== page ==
Gym 1 was no longer filled with bouncing basketballs and flying birdies. Instead, all freshmen, sitting with their IBETs (Integrated Biology, English and Design and Technology), sported class t-shirts as they cheered for their competing classmates in the annual robot competition, held during both blocks of eighth period on May 30.
Every year in their Design and Tech classes, freshmen construct robots out of commonplace materials, including plastic, CDs, metal rods and rubber bands, and code their robots to move at a fast speed or endure a tug-of-war with other robots.
“For the four different competitions: beauty, maze, speed, and power, everyone built their own unique robot. For the maze, everyone coded—using Picaxe Basic—their robot to hit a series of blocks,” freshman Laura Chu said. “It was definitely a challenge but we learned so much along the way and got to apply everything from throughout the year.”
Students first vie within their respective tech classes in one of three categories: BeautyBot, speed and power. The class finalists advance onto the grade-wise competition. For the maze course, however, semi-finals are also held to determine the top seven maze finalists, known as the Super Seven, who move onto to contend in front of the entire grade.
The first category judged with the BeautyBot, in which students design their robots as trends seen in popular culture, from a minion of popular movie “Despicable Me” to Nemo of “Finding Nemo.” Freshman Grey Gola and his light-up UFO, which consisted of many blinking LEDs, placed as first.
“My robot has an arduino, a type of microcontroller, inside of it,” Gola said. “The hardest part was making the body of the robot. The LEDs weren’t that difficult.”
For the speed category, the top winners were freshmen Griffith Heller at second and Quinn Dawkins at first, while freshmen Devon Wood-Thomas and Leo Wang were named first and second, respectively, for the power category.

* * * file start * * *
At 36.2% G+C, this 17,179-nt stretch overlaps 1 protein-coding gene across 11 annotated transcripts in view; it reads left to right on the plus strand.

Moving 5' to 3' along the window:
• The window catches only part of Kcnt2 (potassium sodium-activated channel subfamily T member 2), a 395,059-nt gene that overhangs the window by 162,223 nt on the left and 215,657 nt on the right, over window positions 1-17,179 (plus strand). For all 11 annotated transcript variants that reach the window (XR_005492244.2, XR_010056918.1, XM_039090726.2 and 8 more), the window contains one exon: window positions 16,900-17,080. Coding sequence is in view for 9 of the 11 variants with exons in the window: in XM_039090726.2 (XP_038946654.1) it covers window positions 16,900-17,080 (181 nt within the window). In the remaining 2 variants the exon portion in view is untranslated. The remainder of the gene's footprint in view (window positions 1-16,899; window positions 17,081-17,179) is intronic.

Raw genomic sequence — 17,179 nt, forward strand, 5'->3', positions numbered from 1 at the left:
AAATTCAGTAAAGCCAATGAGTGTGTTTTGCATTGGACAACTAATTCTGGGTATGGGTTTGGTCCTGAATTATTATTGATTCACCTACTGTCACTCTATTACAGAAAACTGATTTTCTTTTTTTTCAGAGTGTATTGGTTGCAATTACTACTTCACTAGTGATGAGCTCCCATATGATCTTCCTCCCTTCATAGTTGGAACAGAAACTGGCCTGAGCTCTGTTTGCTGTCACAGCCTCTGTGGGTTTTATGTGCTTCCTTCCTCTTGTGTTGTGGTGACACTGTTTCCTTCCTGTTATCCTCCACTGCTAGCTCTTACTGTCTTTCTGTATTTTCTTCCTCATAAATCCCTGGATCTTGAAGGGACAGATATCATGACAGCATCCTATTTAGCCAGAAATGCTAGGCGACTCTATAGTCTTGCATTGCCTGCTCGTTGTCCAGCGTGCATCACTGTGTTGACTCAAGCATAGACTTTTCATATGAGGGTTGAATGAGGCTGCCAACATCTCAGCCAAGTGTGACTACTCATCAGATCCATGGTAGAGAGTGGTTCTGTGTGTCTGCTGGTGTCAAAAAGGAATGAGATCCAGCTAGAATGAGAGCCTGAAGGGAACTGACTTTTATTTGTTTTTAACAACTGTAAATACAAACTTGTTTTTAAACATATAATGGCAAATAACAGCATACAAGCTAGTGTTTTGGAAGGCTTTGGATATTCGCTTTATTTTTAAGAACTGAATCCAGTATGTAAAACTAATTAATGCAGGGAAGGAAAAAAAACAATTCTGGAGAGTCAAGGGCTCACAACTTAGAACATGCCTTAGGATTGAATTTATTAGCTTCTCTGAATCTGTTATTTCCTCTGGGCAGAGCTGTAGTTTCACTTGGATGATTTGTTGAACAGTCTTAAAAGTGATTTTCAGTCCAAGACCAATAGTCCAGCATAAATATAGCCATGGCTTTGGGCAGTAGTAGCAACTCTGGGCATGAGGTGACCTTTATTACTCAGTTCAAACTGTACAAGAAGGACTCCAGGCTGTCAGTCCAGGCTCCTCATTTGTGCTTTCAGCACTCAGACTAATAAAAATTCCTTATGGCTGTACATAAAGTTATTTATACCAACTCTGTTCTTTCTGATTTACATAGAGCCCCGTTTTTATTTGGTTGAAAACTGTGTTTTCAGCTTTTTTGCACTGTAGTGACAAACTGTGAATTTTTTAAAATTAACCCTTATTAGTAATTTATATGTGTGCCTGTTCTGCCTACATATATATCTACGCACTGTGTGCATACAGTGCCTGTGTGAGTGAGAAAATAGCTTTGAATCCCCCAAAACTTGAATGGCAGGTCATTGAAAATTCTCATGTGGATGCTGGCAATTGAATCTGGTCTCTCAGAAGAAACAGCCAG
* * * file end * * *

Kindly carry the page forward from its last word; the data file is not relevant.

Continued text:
“My final competition was against a person who was in my same IBET. I’ve seen him many times in study halls when I went to work on my robot. Our finals tug of war was really close, until I tilted his up and it fell down and I lost traction,” Wang said. “But overall, I feel very accomplished, and enjoyed building my robot.”
In the end, freshmen Anshu Sharma was first place and Clara Fontaine was second place for the maze course.
“I’m so incredibly fortunate to have gotten this far – fortunate, indeed, to have reached all the milestones in this project,” Sharma said. “It was hard, it was painful, but it was also incredibly worth it—for all of us, whether or not our robots functioned as we wished.”
In addition, making an appearance for the 10th year in a row was the online retailer ThinkGeek, which helped judge the robots and also increased the excitement by throwing toys to the crowds.
“ThinkGeek was there to give prizes out, and made the freshmen even crazier when they started throwing out random stuffed toys and goods to students on the bleachers,” freshman Caelan Barranta said.
Overall, the competition allowed students to engage in friendly competition with their peers while gaining a deeper understanding of robotics and technology.
“More than anything, this was another learning opportunity, a time to use the lessons learned from the hillclimber to develop a better robot, making more mistakes and learning more things in the process,” Sharma said.